Selecting the most appropriate risk metric for attribution analysis requires an in-depth understanding of the investment process of the portfolio manager. It is critical to identify whether the portfolio manager follows a top-down or bottom-up investment process and to define the portfolio’s appropriate benchmark.
Risk attribution identifies the sources of risk taken by the investment manager that resulted in the fund’s returns.
The following table summarizes investment process and type of attribution analysis.
Investment Decision-Making Process
|Type of Attribution Analysis|
|Relative (vs. Benchmark)||Absolute|
|Bottom up||Position’s marginal contribution to tracking risk||Position’s marginal contribution to total risk|
|Top down||Attribute tracking risk to relative allocation and selection decisions||Factor’s marginal contribution to total risk and specific risk|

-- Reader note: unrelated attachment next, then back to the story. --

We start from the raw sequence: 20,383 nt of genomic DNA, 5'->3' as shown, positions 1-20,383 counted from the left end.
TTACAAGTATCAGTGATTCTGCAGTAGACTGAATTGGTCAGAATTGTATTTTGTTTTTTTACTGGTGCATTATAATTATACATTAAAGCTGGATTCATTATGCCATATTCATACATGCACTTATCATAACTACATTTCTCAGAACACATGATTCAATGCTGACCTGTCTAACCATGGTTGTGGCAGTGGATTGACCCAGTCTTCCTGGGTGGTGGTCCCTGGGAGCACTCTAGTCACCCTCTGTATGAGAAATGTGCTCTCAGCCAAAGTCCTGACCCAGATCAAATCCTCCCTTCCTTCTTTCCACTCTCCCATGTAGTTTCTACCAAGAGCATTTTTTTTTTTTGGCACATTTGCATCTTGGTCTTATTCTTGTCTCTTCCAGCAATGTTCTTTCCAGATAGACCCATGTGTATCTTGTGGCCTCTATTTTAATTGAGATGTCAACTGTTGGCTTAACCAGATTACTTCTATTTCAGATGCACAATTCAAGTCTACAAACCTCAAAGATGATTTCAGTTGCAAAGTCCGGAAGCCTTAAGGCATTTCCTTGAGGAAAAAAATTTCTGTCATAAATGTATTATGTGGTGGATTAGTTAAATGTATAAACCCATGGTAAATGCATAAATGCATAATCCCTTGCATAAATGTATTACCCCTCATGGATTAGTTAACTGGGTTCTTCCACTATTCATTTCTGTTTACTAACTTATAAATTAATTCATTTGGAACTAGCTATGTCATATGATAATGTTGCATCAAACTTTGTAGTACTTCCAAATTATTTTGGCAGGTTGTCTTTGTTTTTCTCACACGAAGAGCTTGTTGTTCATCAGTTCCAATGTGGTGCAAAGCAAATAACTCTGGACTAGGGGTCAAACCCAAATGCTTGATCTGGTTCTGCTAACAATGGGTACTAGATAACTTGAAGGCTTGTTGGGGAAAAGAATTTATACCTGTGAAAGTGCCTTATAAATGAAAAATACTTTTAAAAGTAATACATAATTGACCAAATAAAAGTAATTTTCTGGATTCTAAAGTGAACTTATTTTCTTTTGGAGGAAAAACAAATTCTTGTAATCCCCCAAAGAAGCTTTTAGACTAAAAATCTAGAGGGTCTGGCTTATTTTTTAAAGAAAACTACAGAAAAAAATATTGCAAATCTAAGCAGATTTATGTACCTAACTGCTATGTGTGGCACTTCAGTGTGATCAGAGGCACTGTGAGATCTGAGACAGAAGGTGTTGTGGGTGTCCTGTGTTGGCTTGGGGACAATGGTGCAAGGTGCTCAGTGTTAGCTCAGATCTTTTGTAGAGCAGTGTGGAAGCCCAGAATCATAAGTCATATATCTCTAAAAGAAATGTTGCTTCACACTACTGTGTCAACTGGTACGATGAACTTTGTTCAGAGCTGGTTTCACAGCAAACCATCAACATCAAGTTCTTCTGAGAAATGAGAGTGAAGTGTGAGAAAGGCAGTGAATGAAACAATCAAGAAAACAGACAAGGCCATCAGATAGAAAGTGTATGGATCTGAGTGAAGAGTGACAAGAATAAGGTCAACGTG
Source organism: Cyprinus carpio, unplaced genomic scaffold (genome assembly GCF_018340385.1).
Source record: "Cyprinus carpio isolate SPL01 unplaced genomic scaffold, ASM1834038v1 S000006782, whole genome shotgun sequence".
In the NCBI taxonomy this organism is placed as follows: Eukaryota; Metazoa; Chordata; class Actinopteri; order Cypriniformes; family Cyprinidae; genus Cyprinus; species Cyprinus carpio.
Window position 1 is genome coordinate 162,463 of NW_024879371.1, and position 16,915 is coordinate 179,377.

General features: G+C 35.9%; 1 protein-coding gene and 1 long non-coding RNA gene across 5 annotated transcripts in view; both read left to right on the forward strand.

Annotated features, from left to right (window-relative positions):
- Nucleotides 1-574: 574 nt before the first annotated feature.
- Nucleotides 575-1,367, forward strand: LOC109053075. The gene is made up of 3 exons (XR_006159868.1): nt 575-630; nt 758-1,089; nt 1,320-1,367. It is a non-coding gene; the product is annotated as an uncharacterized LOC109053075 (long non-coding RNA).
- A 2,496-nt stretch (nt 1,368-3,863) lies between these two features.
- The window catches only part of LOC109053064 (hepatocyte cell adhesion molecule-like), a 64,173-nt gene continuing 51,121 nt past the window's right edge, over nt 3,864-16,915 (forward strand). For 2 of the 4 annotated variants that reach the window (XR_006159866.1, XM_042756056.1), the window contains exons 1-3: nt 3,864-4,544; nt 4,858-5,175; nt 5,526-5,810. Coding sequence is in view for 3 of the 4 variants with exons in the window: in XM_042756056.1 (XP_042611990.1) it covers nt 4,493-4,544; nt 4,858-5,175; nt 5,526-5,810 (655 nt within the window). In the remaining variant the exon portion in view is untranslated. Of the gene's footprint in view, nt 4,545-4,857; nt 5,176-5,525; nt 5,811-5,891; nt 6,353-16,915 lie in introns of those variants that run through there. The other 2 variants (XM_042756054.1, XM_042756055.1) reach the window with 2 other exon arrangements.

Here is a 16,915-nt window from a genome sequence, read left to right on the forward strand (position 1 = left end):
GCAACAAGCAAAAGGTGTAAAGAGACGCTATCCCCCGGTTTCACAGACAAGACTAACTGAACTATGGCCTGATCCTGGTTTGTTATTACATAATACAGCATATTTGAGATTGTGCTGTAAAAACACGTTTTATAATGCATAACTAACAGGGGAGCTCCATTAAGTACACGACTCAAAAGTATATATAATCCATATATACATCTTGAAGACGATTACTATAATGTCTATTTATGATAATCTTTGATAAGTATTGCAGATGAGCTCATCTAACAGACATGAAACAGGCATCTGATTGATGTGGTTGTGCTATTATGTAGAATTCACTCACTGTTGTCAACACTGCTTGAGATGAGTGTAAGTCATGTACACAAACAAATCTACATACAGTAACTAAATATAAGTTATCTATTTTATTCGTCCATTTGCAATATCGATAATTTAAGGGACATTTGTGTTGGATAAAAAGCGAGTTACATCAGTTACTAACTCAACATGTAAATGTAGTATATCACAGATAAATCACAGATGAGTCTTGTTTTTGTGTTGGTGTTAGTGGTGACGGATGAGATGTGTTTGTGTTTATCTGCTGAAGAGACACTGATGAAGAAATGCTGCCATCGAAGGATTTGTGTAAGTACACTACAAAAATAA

|Factor based||Factor’s marginal contribution to tracking risk and active specific risk|
Tracking risk (or tracking error) is the relevant risk measure to consider for relative attribution analysis, and the general objective is to determine the returns generated from active management and compare them to the amount of tracking risk assumed. For the bottom-up approach, each security in the portfolio has a marginal contribution to tracking risk, and that amount is multiplied by its active weight to determine the contribution to tracking risk. In contrast, the top-down approach takes a more macro approach and attributes active return to allocation; then it attributes tracking error to allocation and selection.
Absolute attribution analysis quantifies general risk arising from market, size, and style exposures and specific risk arising from stock picking. A common risk measure to use is standard deviation.
Risk attribution provides insight into the amount of risk that was introduced into the fund. Risk attribution must be combined with return attribution to fully understand the portfolio manager’s active investment decisions.